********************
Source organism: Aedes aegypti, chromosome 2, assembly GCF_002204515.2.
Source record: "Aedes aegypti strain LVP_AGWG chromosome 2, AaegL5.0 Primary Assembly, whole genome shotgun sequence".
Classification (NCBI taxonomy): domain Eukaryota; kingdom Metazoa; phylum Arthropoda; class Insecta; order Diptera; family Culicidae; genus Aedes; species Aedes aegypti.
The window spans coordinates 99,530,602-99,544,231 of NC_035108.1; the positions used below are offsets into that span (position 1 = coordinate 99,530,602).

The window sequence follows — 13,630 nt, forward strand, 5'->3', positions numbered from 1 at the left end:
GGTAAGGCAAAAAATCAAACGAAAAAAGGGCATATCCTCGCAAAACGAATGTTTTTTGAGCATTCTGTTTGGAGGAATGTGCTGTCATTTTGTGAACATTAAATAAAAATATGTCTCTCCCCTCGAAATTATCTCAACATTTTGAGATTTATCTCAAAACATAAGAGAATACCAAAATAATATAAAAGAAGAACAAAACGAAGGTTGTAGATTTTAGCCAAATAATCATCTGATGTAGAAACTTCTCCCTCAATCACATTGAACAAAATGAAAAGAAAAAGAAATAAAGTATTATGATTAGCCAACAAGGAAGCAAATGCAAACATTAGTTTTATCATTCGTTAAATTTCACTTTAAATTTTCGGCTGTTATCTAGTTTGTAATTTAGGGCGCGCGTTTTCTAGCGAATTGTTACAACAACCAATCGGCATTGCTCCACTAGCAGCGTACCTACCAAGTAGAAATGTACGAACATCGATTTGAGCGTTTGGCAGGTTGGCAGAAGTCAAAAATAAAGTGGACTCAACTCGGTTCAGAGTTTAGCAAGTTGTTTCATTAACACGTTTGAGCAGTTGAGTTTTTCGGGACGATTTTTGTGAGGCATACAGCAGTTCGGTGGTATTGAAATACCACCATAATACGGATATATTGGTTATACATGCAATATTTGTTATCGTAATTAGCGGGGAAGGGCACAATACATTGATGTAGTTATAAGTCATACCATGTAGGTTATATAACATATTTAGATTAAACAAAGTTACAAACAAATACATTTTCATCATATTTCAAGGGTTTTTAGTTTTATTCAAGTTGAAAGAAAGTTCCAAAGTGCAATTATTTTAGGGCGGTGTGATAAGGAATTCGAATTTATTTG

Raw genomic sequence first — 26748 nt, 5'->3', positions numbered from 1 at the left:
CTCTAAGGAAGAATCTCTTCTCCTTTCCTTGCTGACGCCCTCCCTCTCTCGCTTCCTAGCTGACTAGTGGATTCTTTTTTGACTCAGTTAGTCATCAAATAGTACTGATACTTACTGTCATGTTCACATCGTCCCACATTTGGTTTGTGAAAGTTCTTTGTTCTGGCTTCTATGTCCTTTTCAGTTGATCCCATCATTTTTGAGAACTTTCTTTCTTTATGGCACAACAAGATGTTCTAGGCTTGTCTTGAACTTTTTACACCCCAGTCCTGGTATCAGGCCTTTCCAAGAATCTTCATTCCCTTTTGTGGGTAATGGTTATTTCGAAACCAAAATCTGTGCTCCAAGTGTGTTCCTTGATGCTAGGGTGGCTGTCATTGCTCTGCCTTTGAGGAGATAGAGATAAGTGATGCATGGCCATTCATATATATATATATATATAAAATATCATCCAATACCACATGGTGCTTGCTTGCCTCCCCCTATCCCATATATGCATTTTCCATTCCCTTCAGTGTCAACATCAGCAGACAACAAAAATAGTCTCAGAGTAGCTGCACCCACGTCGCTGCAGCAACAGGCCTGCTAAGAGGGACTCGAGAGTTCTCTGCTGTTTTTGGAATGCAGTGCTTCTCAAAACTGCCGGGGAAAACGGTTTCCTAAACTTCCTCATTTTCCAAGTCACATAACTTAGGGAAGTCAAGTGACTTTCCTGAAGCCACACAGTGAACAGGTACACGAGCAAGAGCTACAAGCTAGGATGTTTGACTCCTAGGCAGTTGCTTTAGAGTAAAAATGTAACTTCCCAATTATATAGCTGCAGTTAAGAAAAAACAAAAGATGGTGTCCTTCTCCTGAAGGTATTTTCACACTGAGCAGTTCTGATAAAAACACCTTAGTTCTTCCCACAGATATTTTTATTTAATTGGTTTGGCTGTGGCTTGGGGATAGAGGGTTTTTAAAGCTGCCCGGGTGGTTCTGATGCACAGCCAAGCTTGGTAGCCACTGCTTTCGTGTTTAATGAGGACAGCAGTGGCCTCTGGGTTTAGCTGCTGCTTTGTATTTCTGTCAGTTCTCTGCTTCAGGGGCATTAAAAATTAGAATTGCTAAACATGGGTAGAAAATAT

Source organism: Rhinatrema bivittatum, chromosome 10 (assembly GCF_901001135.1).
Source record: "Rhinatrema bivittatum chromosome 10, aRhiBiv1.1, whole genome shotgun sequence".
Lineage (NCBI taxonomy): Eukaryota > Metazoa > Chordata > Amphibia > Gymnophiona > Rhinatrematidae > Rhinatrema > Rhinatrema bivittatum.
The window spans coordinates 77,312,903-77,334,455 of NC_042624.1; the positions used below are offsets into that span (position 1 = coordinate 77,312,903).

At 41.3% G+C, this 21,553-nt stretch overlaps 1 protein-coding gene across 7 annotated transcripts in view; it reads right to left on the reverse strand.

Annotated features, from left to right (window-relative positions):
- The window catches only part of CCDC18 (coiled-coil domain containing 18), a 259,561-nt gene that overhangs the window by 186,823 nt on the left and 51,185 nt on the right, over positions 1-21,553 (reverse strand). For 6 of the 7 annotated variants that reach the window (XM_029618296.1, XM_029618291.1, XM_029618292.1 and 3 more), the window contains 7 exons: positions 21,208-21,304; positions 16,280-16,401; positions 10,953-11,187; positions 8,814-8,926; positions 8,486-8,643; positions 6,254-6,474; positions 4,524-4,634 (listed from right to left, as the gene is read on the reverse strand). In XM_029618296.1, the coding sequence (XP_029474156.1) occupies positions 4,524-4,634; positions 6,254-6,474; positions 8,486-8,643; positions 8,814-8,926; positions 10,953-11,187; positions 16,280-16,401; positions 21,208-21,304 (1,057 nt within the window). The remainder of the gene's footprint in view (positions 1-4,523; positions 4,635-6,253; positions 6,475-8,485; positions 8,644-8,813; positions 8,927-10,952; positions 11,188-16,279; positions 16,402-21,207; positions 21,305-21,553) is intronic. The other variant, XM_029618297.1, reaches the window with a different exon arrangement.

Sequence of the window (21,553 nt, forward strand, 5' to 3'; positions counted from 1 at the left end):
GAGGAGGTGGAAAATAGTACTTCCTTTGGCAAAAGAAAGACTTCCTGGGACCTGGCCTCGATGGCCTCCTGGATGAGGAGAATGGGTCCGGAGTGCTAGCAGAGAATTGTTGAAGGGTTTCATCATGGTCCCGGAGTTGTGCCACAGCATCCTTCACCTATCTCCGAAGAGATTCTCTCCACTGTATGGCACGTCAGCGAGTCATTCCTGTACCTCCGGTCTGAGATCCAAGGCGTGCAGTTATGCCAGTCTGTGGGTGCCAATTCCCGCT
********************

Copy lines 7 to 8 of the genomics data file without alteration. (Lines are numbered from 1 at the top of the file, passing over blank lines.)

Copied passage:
Raw genomic sequence first — 26748 nt, 5'->3', positions numbered from 1 at the left:
CTCTAAGGAAGAATCTCTTCTCCTTTCCTTGCTGACGCCCTCCCTCTCTCGCTTCCTAGCTGACTAGTGGATTCTTTTTTGACTCAGTTAGTCATCAAATAGTACTGATACTTACTGTCATGTTCACATCGTCCCACATTTGGTTTGTGAAAGTTCTTTGTTCTGGCTTCTATGTCCTTTTCAGTTGATCCCATCATTTTTGAGAACTTTCTTTCTTTATGGCACAACAAGATGTTCTAGGCTTGTCTTGAACTTTTTACACCCCAGTCCTGGTATCAGGCCTTTCCAAGAATCTTCATTCCCTTTTGTGGGTAATGGTTATTTCGAAACCAAAATCTGTGCTCCAAGTGTGTTCCTTGATGCTAGGGTGGCTGTCATTGCTCTGCCTTTGAGGAGATAGAGATAAGTGATGCATGGCCATTCATATATATATATATATATAAAATATCATCCAATACCACATGGTGCTTGCTTGCCTCCCCCTATCCCATATATGCATTTTCCATTCCCTTCAGTGTCAACATCAGCAGACAACAAAAATAGTCTCAGAGTAGCTGCACCCACGTCGCTGCAGCAACAGGCCTGCTAAGAGGGACTCGAGAGTTCTCTGCTGTTTTTGGAATGCAGTGCTTCTCAAAACTGCCGGGGAAAACGGTTTCCTAAACTTCCTCATTTTCCAAGTCACATAACTTAGGGAAGTCAAGTGACTTTCCTGAAGCCACACAGTGAACAGGTACACGAGCAAGAGCTACAAGCTAGGATGTTTGACTCCTAGGCAGTTGCTTTAGAGTAAAAATGTAACTTCCCAATTATATAGCTGCAGTTAAGAAAAAACAAAAGATGGTGTCCTTCTCCTGAAGGTATTTTCACACTGAGCAGTTCTGATAAAAACACCTTAGTTCTTCCCACAGATATTTTTATTTAATTGGTTTGGCTGTGGCTTGGGGATAGAGGGTTTTTAAAGCTGCCCGGGTGGTTCTGATGCACAGCCAAGCTTGGTAGCCACTGCTTTCGTGTTTAATGAGGACAGCAGTGGCCTCTGGGTTTAGCTGCTGCTTTGTATTTCTGTCAGTTCTCTGCTTCAGGGGCATTAAAAATTAGAATTGCTAAACATGGGTAGAAAATAT